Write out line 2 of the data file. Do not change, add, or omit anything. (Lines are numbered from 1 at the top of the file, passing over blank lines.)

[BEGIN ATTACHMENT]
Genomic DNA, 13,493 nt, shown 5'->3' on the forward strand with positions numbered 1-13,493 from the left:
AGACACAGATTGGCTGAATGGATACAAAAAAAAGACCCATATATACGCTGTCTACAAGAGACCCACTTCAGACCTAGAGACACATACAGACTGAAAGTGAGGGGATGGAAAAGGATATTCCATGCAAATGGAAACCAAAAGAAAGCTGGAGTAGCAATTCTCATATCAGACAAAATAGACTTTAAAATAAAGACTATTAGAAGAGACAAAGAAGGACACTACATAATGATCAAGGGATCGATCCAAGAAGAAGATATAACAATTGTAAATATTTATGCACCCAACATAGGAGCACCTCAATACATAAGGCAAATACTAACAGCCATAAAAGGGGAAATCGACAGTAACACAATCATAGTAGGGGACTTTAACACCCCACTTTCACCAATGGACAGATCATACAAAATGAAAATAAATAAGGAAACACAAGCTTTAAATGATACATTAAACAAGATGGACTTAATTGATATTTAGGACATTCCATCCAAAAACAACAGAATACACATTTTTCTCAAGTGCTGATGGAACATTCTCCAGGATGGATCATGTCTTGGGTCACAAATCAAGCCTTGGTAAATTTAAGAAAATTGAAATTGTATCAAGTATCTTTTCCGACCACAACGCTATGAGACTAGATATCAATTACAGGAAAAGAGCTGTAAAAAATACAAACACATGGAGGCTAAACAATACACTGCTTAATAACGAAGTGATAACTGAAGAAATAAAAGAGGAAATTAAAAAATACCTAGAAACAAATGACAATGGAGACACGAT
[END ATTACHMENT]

AGACACAGATTGGCTGAATGGATACAAAAAAAAGACCCATATATACGCTGTCTACAAGAGACCCACTTCAGACCTAGAGACACATACAGACTGAAAGTGAGGGGATGGAAAAGGATATTCCATGCAAATGGAAACCAAAAGAAAGCTGGAGTAGCAATTCTCATATCAGACAAAATAGACTTTAAAATAAAGACTATTAGAAGAGACAAAGAAGGACACTACATAATGATCAAGGGATCGATCCAAGAAGAAGATATAACAATTGTAAATATTTATGCACCCAACATAGGAGCACCTCAATACATAAGGCAAATACTAACAGCCATAAAAGGGGAAATCGACAGTAACACAATCATAGTAGGGGACTTTAACACCCCACTTTCACCAATGGACAGATCATACAAAATGAAAATAAATAAGGAAACACAAGCTTTAAATGATACATTAAACAAGATGGACTTAATTGATATTTAGGACATTCCATCCAAAAACAACAGAATACACATTTTTCTCAAGTGCTGATGGAACATTCTCCAGGATGGATCATGTCTTGGGTCACAAATCAAGCCTTGGTAAATTTAAGAAAATTGAAATTGTATCAAGTATCTTTTCCGACCACAACGCTATGAGACTAGATATCAATTACAGGAAAAGAGCTGTAAAAAATACAAACACATGGAGGCTAAACAATACACTGCTTAATAACGAAGTGATAACTGAAGAAATAAAAGAGGAAATTAAAAAATACCTAGAAACAAATGACAATGGAGACACGAT